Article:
Family Donates Son's Organs to Carry on His Dream

Updated: 01/12/2014 11:04 PM
Created: 12/25/2013 6:06 PM KAALtv.com
By: Laura Lee

Cassidy is playing her eight year old brother Christian's favorite song.

A gift he shared with the whole family, and the last song he ever played.

"Every morning before I go to work I always go and check on my kids before I go," Pricilla Yang, Christian's mother, said. "I don't know what happened that morning.  I just didn't go and check on him, but every day I check him."

Christian died that morning unexpectedly from a brain aneurysm.

"The house is so quiet, I just miss him so much," Pricilla said.

"I miss him so much," Christian's grandmother said in Hmong.

She was the last person with him and saw him take his last breath.

"That name Christian, I was thinking maybe its God's plan," Pricilla said. "I don't know."

Christian's Hmong name is also symbolic.  Mor-Ying translates to "winner."

And at just 8 years old he won many hearts.

"People older than him always respect him and always follow him," his mom said.

"I told him what do you want to be when you grow up and he said dad, I want to be either a fireman or a police man," his dad Tony Yang said. "And you also get to help people too you know."

The only way his parents thought he could fulfill that dream was to donate his organs.  Essentially giving life to others so they can in turn have a chance to live their dreams.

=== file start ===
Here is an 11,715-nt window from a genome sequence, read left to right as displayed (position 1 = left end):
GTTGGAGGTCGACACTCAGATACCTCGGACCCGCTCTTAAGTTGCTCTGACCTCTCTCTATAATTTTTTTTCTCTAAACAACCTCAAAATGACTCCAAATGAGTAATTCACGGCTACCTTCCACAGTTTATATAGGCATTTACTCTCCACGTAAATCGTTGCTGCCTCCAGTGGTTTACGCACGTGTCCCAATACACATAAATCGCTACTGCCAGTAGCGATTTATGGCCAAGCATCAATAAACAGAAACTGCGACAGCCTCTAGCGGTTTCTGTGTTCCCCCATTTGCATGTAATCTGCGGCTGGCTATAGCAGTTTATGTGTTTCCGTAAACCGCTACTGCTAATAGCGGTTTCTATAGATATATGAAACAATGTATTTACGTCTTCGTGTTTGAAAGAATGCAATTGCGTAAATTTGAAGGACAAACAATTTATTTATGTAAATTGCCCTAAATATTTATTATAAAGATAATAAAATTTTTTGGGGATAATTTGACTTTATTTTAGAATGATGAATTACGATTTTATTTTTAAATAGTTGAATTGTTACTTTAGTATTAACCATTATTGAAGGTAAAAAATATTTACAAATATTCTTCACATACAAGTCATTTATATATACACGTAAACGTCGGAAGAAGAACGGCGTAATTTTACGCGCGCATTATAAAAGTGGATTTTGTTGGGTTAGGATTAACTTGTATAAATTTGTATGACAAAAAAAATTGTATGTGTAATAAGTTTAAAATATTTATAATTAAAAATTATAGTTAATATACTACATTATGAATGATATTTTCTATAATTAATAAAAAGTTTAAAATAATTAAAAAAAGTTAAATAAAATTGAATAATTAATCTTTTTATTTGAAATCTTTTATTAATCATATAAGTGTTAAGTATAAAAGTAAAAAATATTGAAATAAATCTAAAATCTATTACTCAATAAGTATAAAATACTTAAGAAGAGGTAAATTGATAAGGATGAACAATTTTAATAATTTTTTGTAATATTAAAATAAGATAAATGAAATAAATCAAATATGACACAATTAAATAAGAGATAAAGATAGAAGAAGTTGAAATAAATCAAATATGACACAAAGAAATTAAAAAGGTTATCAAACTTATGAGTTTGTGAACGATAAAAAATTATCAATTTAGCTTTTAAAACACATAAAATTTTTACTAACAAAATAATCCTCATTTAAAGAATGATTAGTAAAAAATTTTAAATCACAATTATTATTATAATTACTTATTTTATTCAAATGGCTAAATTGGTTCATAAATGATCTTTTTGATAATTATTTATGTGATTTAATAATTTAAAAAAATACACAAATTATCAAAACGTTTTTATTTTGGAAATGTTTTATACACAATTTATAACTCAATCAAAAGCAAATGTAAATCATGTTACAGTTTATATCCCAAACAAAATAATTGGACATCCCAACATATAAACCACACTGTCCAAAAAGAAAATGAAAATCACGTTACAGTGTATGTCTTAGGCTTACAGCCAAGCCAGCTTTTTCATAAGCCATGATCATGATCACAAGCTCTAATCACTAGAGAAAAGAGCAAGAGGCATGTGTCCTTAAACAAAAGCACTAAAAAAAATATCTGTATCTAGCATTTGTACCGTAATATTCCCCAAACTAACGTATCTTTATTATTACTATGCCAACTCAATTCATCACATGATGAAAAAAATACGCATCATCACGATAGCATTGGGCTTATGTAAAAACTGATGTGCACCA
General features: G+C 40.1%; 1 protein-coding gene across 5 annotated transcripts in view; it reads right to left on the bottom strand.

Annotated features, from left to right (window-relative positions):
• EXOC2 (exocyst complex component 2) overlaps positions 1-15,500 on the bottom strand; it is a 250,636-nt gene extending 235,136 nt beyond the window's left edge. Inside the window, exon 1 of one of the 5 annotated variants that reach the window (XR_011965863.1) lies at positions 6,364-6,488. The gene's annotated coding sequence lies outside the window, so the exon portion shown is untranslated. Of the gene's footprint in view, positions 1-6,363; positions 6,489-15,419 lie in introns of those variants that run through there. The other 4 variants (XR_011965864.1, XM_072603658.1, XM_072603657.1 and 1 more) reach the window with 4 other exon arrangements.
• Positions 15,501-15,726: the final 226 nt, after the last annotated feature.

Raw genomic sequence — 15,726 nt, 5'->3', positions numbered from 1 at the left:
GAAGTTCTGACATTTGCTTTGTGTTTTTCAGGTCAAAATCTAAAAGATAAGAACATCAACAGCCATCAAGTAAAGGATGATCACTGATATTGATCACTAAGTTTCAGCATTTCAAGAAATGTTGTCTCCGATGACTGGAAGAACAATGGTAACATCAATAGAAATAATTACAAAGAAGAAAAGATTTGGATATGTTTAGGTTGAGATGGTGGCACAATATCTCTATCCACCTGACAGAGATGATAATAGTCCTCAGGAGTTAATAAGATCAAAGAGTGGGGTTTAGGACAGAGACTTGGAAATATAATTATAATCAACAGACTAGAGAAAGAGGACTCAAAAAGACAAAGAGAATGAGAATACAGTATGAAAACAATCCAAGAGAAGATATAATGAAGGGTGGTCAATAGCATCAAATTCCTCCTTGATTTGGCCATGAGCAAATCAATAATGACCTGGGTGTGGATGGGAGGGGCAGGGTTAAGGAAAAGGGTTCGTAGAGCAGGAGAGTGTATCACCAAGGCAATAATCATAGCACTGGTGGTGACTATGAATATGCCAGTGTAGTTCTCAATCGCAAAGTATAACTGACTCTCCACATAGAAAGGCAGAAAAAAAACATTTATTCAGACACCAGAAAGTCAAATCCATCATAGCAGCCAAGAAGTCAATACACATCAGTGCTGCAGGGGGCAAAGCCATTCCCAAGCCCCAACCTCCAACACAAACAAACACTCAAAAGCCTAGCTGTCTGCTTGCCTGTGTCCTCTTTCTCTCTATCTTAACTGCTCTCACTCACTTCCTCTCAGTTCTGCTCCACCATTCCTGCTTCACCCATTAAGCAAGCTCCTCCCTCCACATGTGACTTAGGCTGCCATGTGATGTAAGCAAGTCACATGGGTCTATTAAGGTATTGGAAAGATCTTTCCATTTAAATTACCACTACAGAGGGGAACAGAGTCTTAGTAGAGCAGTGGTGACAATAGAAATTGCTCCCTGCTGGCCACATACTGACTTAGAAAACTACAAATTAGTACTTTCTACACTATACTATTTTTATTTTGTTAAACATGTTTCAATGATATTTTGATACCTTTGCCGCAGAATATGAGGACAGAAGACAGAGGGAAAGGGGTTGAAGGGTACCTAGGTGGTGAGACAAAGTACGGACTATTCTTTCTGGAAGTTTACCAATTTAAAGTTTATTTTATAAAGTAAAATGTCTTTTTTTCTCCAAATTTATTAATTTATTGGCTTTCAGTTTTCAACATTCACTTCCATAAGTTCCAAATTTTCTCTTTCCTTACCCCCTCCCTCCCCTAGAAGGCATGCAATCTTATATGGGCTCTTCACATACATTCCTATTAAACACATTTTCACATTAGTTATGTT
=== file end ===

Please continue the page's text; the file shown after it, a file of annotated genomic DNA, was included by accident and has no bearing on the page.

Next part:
"If I can give his organs to anybody else, any kid out there facing this challenge, and we can help that kid to reach their goals and their dreams,  it's the same thing as my son, he reached his goal," Tony said.

A decision uncommon to the Hmong culture, and a decision difficult for the Yang family to make.

"I know if I talk to them its going to be a struggle," Tony said.

Traditionally in the Hmong culture you're supposed to leave this life with everything you brought into it.  Meaning organ donations are extremely rare.

"You may not agree now, but time will tell," Tony said.

"Why not give, when you have the privilege of giving," Pricilla said.

In the end, Christian gave the greatest gift of all….life.

His parent's donated his heart valve, both his kidneys, his liver and pancreas.

"Truly he is still with us,  and he's still living within four people," Tony said. "This is what's carrying him on."

Living on in the toys untouched in the Yang's living room to their piano, everything he loved left just the way he left it.

"Through the love that you and I decided to give his organs,  that love will still live with us for many years to come," Tony said.

The kind of love from an 8-year-old boy who loved to play piano.

The Yangs hope to hear from one of the families who has received one of Christian's organs.  They also have a memorial fund in Christians name, if you'd like information you can click on this link.

A local Hmong family goes against traditions to honor the life of their 8-year old son.